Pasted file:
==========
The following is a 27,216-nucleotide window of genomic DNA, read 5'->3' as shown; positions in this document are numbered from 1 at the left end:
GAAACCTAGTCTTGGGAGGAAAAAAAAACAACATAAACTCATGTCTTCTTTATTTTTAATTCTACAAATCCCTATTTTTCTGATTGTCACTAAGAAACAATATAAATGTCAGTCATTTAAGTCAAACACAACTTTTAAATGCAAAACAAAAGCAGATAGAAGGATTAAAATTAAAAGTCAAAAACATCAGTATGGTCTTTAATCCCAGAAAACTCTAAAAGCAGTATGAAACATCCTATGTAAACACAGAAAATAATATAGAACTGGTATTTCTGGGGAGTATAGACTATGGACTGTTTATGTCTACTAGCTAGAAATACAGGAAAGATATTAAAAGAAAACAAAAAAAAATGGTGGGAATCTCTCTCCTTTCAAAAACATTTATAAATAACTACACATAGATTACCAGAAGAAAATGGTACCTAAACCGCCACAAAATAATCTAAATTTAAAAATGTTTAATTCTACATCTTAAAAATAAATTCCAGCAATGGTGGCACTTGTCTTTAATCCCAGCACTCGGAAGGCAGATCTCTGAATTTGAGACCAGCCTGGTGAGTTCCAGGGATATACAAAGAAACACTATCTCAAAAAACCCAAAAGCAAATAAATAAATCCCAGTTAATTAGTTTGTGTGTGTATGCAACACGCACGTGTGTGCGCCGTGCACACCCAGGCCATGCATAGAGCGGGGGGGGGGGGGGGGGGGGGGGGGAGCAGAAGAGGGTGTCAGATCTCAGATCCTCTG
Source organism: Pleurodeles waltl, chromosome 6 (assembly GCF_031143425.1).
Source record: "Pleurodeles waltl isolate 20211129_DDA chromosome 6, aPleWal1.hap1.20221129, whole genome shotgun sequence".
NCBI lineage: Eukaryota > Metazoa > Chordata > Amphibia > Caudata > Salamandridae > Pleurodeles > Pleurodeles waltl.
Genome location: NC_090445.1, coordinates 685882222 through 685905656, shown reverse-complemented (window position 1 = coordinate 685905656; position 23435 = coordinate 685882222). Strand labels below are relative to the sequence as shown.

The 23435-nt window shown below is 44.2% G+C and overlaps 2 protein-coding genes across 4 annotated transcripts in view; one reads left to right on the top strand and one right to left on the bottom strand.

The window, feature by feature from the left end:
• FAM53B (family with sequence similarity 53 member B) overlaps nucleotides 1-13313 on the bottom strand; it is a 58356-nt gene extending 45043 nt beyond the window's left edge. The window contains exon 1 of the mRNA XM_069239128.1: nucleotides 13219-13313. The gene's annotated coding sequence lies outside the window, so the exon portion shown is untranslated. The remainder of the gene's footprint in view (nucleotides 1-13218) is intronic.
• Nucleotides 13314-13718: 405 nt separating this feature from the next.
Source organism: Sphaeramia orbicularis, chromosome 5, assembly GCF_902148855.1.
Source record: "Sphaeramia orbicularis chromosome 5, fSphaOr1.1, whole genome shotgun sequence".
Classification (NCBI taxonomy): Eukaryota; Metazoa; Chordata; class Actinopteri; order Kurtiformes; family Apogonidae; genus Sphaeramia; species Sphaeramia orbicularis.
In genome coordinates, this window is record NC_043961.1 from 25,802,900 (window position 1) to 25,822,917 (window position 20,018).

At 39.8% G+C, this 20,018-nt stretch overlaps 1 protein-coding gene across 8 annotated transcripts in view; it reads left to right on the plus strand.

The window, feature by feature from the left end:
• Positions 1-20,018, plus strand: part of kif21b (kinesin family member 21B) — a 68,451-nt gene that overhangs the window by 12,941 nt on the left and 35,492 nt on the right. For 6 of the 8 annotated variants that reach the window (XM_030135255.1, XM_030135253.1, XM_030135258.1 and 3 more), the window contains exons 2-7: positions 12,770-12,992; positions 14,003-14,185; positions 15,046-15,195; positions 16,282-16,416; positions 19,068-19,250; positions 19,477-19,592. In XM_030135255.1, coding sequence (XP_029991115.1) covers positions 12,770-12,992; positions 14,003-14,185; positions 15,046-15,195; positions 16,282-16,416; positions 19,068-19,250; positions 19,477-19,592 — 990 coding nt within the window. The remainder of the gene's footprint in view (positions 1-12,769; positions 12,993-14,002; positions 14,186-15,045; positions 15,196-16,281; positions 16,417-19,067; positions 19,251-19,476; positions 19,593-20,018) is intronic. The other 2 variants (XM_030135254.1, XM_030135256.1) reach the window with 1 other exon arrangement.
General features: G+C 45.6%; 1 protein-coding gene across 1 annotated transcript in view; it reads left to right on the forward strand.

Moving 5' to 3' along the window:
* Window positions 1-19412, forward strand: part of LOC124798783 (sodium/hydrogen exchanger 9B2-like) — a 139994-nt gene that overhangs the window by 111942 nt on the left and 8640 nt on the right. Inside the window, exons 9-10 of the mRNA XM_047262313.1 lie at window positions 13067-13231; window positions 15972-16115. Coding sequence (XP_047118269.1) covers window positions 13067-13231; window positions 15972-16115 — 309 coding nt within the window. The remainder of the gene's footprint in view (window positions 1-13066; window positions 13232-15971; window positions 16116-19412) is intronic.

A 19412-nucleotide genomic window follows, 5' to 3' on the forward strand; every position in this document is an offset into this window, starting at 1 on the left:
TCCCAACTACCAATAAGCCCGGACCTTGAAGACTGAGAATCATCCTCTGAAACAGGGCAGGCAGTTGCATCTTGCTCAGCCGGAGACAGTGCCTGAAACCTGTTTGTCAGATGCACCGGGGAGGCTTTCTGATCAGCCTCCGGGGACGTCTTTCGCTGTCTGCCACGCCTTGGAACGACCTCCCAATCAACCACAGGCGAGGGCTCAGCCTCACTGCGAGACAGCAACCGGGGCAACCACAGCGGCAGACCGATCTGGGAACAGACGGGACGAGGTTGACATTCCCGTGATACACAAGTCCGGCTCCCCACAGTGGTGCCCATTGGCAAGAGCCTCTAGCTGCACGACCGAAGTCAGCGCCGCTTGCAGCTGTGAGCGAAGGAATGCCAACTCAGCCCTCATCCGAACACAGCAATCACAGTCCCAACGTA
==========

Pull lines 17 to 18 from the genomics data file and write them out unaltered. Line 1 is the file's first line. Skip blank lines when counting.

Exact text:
• Positions 1-20,018, plus strand: part of kif21b (kinesin family member 21B) — a 68,451-nt gene that overhangs the window by 12,941 nt on the left and 35,492 nt on the right. For 6 of the 8 annotated variants that reach the window (XM_030135255.1, XM_030135253.1, XM_030135258.1 and 3 more), the window contains exons 2-7: positions 12,770-12,992; positions 14,003-14,185; positions 15,046-15,195; positions 16,282-16,416; positions 19,068-19,250; positions 19,477-19,592. In XM_030135255.1, coding sequence (XP_029991115.1) covers positions 12,770-12,992; positions 14,003-14,185; positions 15,046-15,195; positions 16,282-16,416; positions 19,068-19,250; positions 19,477-19,592 — 990 coding nt within the window. The remainder of the gene's footprint in view (positions 1-12,769; positions 12,993-14,002; positions 14,186-15,045; positions 15,196-16,281; positions 16,417-19,067; positions 19,251-19,476; positions 19,593-20,018) is intronic. The other 2 variants (XM_030135254.1, XM_030135256.1) reach the window with 1 other exon arrangement.
General features: G+C 45.6%; 1 protein-coding gene across 1 annotated transcript in view; it reads left to right on the forward strand.